Every language has its own dialects. I understand that Marathi alone has 60 different dialects ! This is the beauty of the language. It should be our collective endeavor, not only to preserve our languages, but also to preserve every dialect.
Language is like a River. It flows through time from its earliest sources, picking up new meanings at each confluence.
Indian languages are repositories of our rich literature, customs and traditions, culture, art and heritage. When we preserve our language, we preserve our own cultural heritage.
Research has shown that education in mother tongue improves the understanding and cognitive skills of children. UNESCO has consistently encouraged mother tongue instruction in primary education. It has been observed that children having their primary education in mother tongue are more likely to enroll, continue education and succeed in school. Another study shows that children in multilingual education tend to develop better thinking skills compared to their monolingual counterparts.
Ladies and gentlemen,
For a language to grow, it must be adopted by society, especially by the young generation, by students, teachers, academicians, business leaders, writers and so on. It must be enriched by its writers. This will happen, when we create a sense of pride about our language in the minds of people, especially among children and the young generation.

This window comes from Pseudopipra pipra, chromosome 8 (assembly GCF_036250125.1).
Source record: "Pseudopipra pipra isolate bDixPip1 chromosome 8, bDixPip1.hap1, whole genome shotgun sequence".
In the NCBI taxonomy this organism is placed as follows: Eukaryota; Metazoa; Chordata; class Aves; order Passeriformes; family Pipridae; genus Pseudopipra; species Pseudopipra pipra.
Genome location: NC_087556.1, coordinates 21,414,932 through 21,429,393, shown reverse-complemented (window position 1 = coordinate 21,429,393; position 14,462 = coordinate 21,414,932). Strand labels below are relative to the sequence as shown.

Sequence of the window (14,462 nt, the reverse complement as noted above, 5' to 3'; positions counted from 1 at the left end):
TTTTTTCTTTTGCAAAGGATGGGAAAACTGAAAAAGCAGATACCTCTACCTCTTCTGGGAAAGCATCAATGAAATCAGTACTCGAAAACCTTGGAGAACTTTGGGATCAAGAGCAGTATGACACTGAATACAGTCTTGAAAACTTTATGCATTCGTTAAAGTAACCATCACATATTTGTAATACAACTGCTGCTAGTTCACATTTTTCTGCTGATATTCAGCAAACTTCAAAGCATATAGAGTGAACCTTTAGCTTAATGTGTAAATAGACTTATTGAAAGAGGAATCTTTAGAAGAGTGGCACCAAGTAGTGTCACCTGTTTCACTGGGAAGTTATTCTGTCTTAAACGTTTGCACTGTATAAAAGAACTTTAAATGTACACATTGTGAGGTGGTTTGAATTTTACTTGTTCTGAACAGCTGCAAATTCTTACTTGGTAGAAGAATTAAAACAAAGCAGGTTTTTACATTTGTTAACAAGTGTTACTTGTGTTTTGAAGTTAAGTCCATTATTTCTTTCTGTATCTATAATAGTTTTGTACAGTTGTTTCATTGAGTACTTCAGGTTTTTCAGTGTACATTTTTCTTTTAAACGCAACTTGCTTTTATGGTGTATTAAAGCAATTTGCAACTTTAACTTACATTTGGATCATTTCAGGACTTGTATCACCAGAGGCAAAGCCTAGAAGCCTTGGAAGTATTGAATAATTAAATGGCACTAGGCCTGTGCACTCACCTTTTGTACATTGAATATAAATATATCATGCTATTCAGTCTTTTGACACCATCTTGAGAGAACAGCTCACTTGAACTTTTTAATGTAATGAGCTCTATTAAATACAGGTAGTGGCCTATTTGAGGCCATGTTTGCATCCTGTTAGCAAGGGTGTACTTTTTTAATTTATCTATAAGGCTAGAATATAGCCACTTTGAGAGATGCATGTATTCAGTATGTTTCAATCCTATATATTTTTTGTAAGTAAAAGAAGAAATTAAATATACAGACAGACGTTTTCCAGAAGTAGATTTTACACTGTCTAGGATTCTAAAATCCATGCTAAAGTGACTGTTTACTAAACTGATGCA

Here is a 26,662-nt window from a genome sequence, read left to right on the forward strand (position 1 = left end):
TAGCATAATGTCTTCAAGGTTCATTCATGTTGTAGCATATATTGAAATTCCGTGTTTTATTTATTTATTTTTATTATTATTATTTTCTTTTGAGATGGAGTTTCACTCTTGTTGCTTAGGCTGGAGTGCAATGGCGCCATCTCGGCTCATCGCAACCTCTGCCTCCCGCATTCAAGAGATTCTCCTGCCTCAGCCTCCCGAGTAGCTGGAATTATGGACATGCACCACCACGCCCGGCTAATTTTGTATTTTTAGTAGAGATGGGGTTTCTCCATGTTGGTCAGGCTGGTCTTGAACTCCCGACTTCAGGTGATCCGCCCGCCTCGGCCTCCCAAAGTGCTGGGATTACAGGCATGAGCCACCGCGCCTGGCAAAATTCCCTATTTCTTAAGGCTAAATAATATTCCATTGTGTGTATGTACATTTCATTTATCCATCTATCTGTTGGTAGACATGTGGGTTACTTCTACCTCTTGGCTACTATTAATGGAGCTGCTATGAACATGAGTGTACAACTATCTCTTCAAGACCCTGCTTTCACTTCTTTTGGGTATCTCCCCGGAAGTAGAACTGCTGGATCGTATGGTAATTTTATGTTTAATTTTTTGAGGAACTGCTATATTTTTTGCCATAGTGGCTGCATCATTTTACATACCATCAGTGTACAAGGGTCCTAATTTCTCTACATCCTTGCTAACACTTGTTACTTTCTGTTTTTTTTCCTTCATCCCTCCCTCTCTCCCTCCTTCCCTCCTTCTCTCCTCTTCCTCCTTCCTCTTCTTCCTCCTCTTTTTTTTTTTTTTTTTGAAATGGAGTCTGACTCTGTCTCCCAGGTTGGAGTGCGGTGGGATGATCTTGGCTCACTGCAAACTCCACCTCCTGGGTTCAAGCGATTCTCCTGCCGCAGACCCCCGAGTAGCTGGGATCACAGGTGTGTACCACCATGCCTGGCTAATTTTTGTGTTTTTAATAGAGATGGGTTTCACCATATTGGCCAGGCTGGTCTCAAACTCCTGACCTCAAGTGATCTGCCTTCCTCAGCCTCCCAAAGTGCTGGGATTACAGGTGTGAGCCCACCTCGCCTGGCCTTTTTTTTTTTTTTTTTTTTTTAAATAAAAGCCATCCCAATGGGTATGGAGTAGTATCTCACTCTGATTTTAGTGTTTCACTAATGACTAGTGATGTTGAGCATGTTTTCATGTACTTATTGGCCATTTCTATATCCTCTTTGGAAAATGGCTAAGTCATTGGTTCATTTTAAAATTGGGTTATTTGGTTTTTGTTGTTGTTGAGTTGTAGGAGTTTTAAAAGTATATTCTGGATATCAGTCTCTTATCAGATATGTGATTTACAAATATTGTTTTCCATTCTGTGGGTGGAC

In the years to come, preserving different languages and scripts will also become a major challenge.
I feel extremely worried that our young generation is drifting away from our mother tongue. Technology has made us write SMS and whatsapp messages in the English language. Our young generation is finding difficult to read and write in our own scripts.
We have to view this challenge seriously if we wish to our languages to survive and thrive.
I will appeal to Bharatiya Vichar Sadhana to suggest ways and means to preserve our languages, dialects and scripts.
We need to think how advancements in technology can help us to reach out to the new generation.
According to the ‘UNESCO Atlas of the World’s Languages in Danger’, there are a record 197 Indian languages and dialects that are endangered severely or critically or are on the verge of extinction. Today there is a movement to save our rivers. Likewise there is a need to save our languages and dialects, which are rivers of our cultural knowledge and wisdom. When a language dies, the loss is irreversible.
I will call upon the Bharatiya Vichar Sadhana to actively encourage and facilitate translation of good works from one language to another and also honour young translators.
I will also appeal to the Sadhana to encourage children’s writings and writings for children.
Once again I congratulate the Bharatiya Vichar Sadhana for bringing out the third edition of Bharatiya Vyavahar Kosh and wish the publication all success.
Jai Hind ! Jai Maharashtra !!